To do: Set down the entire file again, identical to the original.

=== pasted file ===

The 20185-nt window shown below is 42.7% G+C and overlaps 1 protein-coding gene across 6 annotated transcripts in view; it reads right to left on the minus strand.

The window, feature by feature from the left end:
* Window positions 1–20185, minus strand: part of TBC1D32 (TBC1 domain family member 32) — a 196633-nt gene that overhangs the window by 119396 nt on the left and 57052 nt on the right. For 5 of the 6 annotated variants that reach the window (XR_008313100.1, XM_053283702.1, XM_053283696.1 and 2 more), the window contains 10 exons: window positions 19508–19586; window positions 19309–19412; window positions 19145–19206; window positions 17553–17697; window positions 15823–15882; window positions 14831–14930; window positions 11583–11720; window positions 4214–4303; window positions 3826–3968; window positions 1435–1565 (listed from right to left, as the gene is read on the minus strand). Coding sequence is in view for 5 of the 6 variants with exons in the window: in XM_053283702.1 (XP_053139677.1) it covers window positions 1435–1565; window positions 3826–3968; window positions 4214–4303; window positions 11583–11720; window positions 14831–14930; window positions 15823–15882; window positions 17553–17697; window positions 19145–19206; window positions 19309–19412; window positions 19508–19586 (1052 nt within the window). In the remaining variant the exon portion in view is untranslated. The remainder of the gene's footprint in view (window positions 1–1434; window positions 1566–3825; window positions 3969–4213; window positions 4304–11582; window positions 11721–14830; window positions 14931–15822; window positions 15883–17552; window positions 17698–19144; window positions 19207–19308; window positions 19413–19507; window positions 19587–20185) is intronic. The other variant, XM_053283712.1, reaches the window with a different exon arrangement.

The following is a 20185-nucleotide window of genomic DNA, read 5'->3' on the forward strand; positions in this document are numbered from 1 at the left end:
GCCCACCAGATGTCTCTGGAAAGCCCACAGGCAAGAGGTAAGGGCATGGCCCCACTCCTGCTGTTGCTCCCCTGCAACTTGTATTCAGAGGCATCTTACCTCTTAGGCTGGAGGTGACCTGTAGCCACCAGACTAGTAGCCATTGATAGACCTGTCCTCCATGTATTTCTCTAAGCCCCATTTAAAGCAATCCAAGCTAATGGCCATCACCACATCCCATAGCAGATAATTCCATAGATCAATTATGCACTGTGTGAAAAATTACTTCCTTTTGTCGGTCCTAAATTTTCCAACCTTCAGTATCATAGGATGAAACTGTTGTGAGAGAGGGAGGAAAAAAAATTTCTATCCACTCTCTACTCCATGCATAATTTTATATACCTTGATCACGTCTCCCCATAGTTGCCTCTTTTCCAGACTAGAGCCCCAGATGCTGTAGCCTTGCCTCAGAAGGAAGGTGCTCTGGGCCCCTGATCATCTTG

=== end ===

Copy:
The 20185-nt window shown below is 42.7% G+C and overlaps 1 protein-coding gene across 6 annotated transcripts in view; it reads right to left on the minus strand.

The window, feature by feature from the left end:
* Window positions 1–20185, minus strand: part of TBC1D32 (TBC1 domain family member 32) — a 196633-nt gene that overhangs the window by 119396 nt on the left and 57052 nt on the right. For 5 of the 6 annotated variants that reach the window (XR_008313100.1, XM_053283702.1, XM_053283696.1 and 2 more), the window contains 10 exons: window positions 19508–19586; window positions 19309–19412; window positions 19145–19206; window positions 17553–17697; window positions 15823–15882; window positions 14831–14930; window positions 11583–11720; window positions 4214–4303; window positions 3826–3968; window positions 1435–1565 (listed from right to left, as the gene is read on the minus strand). Coding sequence is in view for 5 of the 6 variants with exons in the window: in XM_053283702.1 (XP_053139677.1) it covers window positions 1435–1565; window positions 3826–3968; window positions 4214–4303; window positions 11583–11720; window positions 14831–14930; window positions 15823–15882; window positions 17553–17697; window positions 19145–19206; window positions 19309–19412; window positions 19508–19586 (1052 nt within the window). In the remaining variant the exon portion in view is untranslated. The remainder of the gene's footprint in view (window positions 1–1434; window positions 1566–3825; window positions 3969–4213; window positions 4304–11582; window positions 11721–14830; window positions 14931–15822; window positions 15883–17552; window positions 17698–19144; window positions 19207–19308; window positions 19413–19507; window positions 19587–20185) is intronic. The other variant, XM_053283712.1, reaches the window with a different exon arrangement.

The following is a 20185-nucleotide window of genomic DNA, read 5'->3' on the forward strand; positions in this document are numbered from 1 at the left end:
GCCCACCAGATGTCTCTGGAAAGCCCACAGGCAAGAGGTAAGGGCATGGCCCCACTCCTGCTGTTGCTCCCCTGCAACTTGTATTCAGAGGCATCTTACCTCTTAGGCTGGAGGTGACCTGTAGCCACCAGACTAGTAGCCATTGATAGACCTGTCCTCCATGTATTTCTCTAAGCCCCATTTAAAGCAATCCAAGCTAATGGCCATCACCACATCCCATAGCAGATAATTCCATAGATCAATTATGCACTGTGTGAAAAATTACTTCCTTTTGTCGGTCCTAAATTTTCCAACCTTCAGTATCATAGGATGAAACTGTTGTGAGAGAGGGAGGAAAAAAAATTTCTATCCACTCTCTACTCCATGCATAATTTTATATACCTTGATCACGTCTCCCCATAGTTGCCTCTTTTCCAGACTAGAGCCCCAGATGCTGTAGCCTTGCCTCAGAAGGAAGGTGCTCTGGGCCCCTGATCATCTTG